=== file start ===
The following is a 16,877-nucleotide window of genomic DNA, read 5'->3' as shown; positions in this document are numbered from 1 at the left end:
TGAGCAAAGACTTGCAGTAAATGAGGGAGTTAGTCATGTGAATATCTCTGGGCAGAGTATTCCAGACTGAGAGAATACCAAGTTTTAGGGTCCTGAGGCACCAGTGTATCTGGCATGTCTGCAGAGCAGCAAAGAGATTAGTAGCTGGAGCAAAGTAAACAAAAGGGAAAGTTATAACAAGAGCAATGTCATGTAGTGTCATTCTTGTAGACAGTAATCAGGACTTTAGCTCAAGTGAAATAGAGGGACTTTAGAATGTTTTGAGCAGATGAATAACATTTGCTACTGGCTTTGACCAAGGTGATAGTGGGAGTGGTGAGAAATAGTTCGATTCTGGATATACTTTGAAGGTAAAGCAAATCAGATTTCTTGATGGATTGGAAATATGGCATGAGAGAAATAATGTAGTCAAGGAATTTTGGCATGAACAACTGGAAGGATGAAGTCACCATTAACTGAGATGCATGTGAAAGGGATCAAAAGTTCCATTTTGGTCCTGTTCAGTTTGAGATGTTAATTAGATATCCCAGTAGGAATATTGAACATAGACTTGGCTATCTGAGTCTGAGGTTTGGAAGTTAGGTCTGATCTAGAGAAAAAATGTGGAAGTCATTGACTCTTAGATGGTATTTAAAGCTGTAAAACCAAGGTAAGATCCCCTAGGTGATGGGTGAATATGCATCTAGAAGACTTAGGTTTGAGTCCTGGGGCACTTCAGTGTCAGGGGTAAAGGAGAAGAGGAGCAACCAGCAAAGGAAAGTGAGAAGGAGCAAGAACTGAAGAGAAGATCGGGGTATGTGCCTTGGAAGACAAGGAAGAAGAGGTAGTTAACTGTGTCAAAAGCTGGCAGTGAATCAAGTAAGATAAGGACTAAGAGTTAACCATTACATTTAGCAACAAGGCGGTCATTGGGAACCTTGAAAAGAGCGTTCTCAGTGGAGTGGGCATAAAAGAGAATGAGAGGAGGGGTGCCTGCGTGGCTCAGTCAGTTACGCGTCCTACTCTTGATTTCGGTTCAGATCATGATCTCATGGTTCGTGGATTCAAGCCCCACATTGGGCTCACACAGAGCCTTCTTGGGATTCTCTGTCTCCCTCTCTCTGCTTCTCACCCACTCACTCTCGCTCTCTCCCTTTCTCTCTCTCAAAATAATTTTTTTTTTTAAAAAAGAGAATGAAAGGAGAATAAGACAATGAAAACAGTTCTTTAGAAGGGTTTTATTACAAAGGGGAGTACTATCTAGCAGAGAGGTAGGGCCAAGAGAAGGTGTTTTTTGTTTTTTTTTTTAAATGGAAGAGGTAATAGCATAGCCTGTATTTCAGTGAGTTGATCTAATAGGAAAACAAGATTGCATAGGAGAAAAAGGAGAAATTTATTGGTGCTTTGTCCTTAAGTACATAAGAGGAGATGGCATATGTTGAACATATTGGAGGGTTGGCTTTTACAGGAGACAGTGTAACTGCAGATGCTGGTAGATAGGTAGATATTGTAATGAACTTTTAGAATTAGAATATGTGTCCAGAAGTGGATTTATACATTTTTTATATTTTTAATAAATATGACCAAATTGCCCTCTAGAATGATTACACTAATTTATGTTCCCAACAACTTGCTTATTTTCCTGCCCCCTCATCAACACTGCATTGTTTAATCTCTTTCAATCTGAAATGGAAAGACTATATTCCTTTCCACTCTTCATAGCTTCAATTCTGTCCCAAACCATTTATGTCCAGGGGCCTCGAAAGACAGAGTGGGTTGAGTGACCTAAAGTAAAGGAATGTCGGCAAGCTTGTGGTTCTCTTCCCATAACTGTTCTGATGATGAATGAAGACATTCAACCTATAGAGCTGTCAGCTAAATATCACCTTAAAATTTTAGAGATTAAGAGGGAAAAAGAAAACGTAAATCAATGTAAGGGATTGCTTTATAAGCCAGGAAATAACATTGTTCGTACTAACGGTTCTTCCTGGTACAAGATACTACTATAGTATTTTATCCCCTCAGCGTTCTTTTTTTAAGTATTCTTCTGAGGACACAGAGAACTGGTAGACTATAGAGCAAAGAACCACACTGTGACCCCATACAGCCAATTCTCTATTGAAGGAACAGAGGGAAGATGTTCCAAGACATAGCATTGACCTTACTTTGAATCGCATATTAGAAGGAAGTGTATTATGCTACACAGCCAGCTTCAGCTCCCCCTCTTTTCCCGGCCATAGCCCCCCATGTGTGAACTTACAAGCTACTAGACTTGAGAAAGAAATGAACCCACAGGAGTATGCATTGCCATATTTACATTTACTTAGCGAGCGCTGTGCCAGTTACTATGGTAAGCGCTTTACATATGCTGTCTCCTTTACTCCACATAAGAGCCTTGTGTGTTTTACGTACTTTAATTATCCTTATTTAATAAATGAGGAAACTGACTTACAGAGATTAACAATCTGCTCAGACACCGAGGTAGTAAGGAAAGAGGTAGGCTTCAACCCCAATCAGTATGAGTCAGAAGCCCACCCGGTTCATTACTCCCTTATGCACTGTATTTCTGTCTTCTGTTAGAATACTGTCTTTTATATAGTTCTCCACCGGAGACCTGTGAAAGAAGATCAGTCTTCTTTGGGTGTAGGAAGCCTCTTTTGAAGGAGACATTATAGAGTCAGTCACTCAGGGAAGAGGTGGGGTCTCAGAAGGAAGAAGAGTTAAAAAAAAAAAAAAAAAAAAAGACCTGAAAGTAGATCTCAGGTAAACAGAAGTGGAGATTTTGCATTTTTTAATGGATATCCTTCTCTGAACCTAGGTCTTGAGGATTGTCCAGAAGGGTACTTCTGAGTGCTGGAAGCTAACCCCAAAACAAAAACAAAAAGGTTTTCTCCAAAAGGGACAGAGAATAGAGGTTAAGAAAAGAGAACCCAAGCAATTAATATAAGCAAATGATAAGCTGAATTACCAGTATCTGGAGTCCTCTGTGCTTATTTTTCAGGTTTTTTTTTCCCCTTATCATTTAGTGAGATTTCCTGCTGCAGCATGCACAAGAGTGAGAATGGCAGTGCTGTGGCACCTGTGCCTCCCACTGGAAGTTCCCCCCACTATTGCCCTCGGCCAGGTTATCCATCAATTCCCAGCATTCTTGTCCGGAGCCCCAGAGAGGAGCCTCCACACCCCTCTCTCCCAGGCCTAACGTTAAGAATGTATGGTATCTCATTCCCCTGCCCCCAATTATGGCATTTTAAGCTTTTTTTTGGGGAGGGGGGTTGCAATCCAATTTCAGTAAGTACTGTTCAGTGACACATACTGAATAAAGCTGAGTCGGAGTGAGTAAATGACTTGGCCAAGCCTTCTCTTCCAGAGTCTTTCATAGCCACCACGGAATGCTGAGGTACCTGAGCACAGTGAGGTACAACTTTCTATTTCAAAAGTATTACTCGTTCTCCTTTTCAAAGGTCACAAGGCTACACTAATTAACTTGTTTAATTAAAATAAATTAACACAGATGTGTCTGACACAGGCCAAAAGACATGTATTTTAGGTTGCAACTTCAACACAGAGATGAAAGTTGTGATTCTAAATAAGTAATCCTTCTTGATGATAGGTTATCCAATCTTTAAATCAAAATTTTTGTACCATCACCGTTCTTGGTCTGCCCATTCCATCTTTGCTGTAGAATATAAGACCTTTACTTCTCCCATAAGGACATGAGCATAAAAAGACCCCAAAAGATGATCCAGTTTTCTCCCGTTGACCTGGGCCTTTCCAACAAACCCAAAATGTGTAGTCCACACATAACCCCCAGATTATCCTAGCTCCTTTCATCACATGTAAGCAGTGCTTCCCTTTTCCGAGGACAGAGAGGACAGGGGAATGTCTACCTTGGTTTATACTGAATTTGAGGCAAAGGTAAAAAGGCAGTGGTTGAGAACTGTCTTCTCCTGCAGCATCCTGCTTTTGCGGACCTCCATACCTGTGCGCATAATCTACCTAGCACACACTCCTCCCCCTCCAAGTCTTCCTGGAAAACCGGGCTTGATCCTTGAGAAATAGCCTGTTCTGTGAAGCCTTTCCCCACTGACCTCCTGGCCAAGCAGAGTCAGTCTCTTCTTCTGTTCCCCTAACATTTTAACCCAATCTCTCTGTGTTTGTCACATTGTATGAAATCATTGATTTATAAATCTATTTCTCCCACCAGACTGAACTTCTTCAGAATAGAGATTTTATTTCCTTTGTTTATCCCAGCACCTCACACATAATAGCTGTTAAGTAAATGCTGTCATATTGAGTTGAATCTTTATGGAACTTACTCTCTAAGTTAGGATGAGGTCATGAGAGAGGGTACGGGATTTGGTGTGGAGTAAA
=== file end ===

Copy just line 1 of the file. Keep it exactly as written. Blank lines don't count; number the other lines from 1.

The following is a 16,877-nucleotide window of genomic DNA, read 5'->3' as shown; positions in this document are numbered from 1 at the left end: